48. Goblestax in Vintage – A bizarre new Vintage deck that had some new ideas, but in practice was nowhere near tier 1. Not the most interesting article I have ever written; I was just not as heavily involved in the Vintage community as I was the Standard and Extended scenes.
49. Thermodynamics in Magic – I had great hopes for this article, and still stand by the principals detailed in it, but the execution was not what it should have been. I would like to think that perhaps this article is too far ahead of its time, but perhaps I don’t do a good enough job of describing this way of viewing the physics of Magic.
To this day, I maintain that this model is extraordinarily accurate and such a useful way to put Constructed into perspective that someone should go back and rewrite this article in a more reader-friendly way.
While I was praised by several Pros for putting into words such an important concept that hadn’t been handled, the majority of readers did not connect with this one at the time. I still highly recommend going back and reading this one. Maybe the time to talk about these ideas will come sooner rather than later.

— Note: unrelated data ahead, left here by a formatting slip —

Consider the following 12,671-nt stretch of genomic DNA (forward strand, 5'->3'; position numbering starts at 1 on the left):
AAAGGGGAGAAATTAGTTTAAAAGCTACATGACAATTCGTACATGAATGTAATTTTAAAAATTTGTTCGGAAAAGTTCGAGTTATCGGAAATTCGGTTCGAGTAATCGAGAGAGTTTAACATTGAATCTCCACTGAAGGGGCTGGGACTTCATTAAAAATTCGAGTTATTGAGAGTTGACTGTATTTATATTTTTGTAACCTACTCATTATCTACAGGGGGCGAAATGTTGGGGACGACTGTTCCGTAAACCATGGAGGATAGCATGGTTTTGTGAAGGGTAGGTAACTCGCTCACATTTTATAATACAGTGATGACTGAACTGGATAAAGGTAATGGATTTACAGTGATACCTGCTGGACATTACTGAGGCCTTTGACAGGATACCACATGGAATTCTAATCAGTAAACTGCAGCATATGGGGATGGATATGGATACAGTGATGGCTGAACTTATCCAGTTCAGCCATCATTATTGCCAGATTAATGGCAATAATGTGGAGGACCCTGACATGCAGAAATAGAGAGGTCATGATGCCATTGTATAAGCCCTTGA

I fear the title may have distracted from the content, as some readers did not feel that it was an accurate way to describe the model I presented, but to me the most important aspect of the work is beginning to put words to abstract Magic concepts that few players have ever conceived of, but all players fundamentally use.
Join me next week when I indulge a little more in my walk down memory lane. I hope this article has been a helpful guide that may be able to point you to useful material to learn from, enjoy, or perhaps even just remember fondly. It was a blast writing these articles, and going back over them again fills me with much warmth.
Do me a favor and take a minute to complete my polls below. It would be a great help to me on my quest to improve as a writer. See you next week!